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Why We're All Trapped In 3-D

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Albert Einstein once wrote that he was indebted to a favorite uncle for giving him a toy steam engine when he was a boy, launching a lifelong interest in science. AP hide caption

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AP

Einstein Saw Space Move, Long Before We Could Hear It

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An image from a simulation of two black holes merging. Courtesy of SXS Collaboration hide caption

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Courtesy of SXS Collaboration

Einstein, A Hunch And Decades Of Work: How Scientists Found Gravitational Waves

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A Star-Crossed 'Scientific Fact': The Story Of Vulcan, Planet That Never Was

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This artist's impression shows the surroundings of the supermassive black hole at the heart of the active galaxy NGC 3783 in the southern constellation of Centaurus. M. Kornmesser/ESO hide caption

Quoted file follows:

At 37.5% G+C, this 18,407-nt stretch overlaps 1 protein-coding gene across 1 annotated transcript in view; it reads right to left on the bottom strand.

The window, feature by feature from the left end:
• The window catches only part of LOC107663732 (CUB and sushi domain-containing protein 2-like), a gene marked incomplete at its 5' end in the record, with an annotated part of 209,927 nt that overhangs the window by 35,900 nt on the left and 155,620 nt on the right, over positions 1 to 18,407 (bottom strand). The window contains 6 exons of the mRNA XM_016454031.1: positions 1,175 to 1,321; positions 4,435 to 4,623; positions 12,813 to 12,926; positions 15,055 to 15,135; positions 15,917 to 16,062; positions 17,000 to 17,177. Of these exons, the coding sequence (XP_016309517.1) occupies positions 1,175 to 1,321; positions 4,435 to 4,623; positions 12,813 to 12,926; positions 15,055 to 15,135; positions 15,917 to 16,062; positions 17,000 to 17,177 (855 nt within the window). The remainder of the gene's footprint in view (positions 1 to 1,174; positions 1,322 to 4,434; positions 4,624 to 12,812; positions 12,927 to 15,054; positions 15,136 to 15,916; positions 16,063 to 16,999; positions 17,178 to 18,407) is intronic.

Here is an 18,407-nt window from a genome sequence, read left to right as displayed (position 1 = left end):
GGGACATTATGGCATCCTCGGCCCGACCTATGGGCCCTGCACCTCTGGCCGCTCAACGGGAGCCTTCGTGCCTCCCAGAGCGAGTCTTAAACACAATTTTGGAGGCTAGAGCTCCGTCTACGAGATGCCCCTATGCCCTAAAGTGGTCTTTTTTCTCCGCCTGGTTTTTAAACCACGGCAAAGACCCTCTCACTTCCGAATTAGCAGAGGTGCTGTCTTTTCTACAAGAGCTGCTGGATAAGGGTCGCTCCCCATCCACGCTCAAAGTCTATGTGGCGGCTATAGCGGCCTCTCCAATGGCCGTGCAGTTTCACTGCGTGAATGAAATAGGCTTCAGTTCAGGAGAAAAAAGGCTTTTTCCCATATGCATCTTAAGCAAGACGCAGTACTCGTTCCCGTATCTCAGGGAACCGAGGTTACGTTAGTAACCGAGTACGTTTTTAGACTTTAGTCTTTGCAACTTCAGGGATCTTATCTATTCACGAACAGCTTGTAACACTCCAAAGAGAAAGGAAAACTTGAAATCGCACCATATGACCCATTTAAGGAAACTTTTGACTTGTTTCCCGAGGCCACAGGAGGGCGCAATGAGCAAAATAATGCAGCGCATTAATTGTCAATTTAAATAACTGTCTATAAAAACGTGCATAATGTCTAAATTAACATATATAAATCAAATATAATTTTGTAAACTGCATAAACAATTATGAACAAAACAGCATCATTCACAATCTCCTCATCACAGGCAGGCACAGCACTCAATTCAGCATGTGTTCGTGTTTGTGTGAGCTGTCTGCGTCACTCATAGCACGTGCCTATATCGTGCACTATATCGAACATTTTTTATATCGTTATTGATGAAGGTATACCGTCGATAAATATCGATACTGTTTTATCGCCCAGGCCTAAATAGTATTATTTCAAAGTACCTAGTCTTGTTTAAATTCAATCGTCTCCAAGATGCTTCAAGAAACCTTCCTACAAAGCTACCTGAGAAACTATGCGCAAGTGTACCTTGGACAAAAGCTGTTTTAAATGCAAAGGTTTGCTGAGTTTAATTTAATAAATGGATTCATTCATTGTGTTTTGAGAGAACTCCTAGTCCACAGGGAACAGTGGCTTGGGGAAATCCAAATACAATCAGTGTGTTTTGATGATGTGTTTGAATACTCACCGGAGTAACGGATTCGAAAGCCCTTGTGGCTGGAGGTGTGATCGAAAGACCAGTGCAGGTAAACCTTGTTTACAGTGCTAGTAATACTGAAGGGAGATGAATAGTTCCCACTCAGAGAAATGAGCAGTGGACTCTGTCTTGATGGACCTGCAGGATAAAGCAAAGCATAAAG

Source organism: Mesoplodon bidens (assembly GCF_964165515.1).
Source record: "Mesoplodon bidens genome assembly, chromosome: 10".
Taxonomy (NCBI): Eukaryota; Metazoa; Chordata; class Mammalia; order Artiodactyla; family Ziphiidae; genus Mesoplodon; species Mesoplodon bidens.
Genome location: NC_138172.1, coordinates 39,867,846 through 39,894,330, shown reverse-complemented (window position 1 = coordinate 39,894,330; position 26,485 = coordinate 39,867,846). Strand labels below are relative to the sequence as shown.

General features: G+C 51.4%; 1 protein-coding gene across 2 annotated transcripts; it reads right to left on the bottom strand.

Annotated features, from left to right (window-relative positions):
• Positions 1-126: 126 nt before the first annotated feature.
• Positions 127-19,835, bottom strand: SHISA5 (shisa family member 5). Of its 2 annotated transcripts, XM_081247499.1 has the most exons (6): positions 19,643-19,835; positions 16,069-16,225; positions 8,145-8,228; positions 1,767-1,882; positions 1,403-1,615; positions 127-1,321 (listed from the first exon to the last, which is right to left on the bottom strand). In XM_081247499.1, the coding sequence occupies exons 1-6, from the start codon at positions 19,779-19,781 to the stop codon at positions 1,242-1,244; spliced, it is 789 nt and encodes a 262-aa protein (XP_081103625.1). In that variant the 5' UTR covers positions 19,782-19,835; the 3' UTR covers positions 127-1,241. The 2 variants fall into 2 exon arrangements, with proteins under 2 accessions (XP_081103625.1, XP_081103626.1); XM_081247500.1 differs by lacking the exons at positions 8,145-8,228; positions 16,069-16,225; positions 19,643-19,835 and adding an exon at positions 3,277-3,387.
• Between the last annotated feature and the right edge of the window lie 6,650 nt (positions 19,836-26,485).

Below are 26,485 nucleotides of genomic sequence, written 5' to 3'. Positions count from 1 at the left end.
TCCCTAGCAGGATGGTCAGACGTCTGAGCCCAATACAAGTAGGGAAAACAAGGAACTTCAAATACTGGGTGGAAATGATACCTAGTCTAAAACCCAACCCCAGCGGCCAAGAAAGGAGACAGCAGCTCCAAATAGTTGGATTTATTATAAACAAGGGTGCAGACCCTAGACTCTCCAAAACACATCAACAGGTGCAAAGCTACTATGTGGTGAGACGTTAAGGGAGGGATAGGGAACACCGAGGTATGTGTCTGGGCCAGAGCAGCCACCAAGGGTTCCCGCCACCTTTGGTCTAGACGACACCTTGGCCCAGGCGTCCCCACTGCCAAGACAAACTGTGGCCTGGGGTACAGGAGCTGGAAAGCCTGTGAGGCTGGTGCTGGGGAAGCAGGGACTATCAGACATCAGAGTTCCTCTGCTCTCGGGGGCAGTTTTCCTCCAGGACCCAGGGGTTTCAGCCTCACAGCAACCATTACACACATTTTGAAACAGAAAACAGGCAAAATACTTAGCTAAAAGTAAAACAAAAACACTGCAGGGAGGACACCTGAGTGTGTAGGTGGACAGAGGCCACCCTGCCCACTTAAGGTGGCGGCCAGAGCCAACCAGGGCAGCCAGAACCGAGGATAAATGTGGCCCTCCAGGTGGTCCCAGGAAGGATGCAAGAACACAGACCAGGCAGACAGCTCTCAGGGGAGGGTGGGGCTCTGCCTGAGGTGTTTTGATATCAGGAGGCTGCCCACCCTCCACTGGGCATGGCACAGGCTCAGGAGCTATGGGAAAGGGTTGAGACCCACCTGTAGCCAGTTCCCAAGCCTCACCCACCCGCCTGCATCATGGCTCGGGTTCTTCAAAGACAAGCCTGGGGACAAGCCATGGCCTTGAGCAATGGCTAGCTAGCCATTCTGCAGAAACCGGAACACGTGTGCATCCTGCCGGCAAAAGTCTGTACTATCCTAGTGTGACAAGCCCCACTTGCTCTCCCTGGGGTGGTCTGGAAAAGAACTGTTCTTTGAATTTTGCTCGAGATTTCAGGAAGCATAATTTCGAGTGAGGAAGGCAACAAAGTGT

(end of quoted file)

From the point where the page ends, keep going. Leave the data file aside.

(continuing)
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M. Kornmesser/ESO
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Falling: How To Meet Einstein In An Elevator

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William Thomson Kelvin (1824 - 1907) who proposed the absolute or Kelvin temperature scale. He also established the second law of thermo-dynamics. He was brilliant. But he wasn't perfect. W. & D. Downey/Getty Images hide caption

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W. & D. Downey/Getty Images

Pathologist Thomas Harvey took dozens of photos of Einstein's brain. This one shows that Einstein's prefrontal cortex (associated with higher cognition and memory) is unusually convoluted. On the right side of the brain there are four large ridges, where most people have only three. Brain(2012)/National Museum of Health and Medicine hide caption

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Brain(2012)/National Museum of Health and Medicine

A detail from what is thought to be one of only three existing manuscripts containing Einstein's most famous formula about the relationship between energy, mass and the speed of light — in his handwriting. Sean Carberry/NPR hide caption

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Sean Carberry/NPR

Brilliant Idea: More Than 80,000 Of Einstein's Documents Going Online

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